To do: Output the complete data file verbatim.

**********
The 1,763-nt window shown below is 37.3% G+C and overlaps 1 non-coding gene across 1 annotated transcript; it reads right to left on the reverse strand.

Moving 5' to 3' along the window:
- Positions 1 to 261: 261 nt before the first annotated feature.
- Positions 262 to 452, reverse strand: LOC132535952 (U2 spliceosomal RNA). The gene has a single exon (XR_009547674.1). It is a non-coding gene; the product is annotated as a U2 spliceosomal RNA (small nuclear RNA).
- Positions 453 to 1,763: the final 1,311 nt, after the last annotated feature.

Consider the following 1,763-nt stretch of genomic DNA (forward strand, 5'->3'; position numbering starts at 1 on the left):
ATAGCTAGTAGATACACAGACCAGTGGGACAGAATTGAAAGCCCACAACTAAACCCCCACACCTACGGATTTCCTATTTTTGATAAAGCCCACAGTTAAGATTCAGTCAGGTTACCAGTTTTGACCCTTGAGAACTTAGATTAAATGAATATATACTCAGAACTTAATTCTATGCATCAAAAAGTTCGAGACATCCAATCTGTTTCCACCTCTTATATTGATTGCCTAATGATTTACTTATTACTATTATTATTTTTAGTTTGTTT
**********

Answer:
The 1,763-nt window shown below is 37.3% G+C and overlaps 1 non-coding gene across 1 annotated transcript; it reads right to left on the reverse strand.

Moving 5' to 3' along the window:
- Positions 1 to 261: 261 nt before the first annotated feature.
- Positions 262 to 452, reverse strand: LOC132535952 (U2 spliceosomal RNA). The gene has a single exon (XR_009547674.1). It is a non-coding gene; the product is annotated as a U2 spliceosomal RNA (small nuclear RNA).
- Positions 453 to 1,763: the final 1,311 nt, after the last annotated feature.

Consider the following 1,763-nt stretch of genomic DNA (forward strand, 5'->3'; position numbering starts at 1 on the left):
ATAGCTAGTAGATACACAGACCAGTGGGACAGAATTGAAAGCCCACAACTAAACCCCCACACCTACGGATTTCCTATTTTTGATAAAGCCCACAGTTAAGATTCAGTCAGGTTACCAGTTTTGACCCTTGAGAACTTAGATTAAATGAATATATACTCAGAACTTAATTCTATGCATCAAAAAGTTCGAGACATCCAATCTGTTTCCACCTCTTATATTGATTGCCTAATGATTTACTTATTACTATTATTATTTTTAGTTTGTTT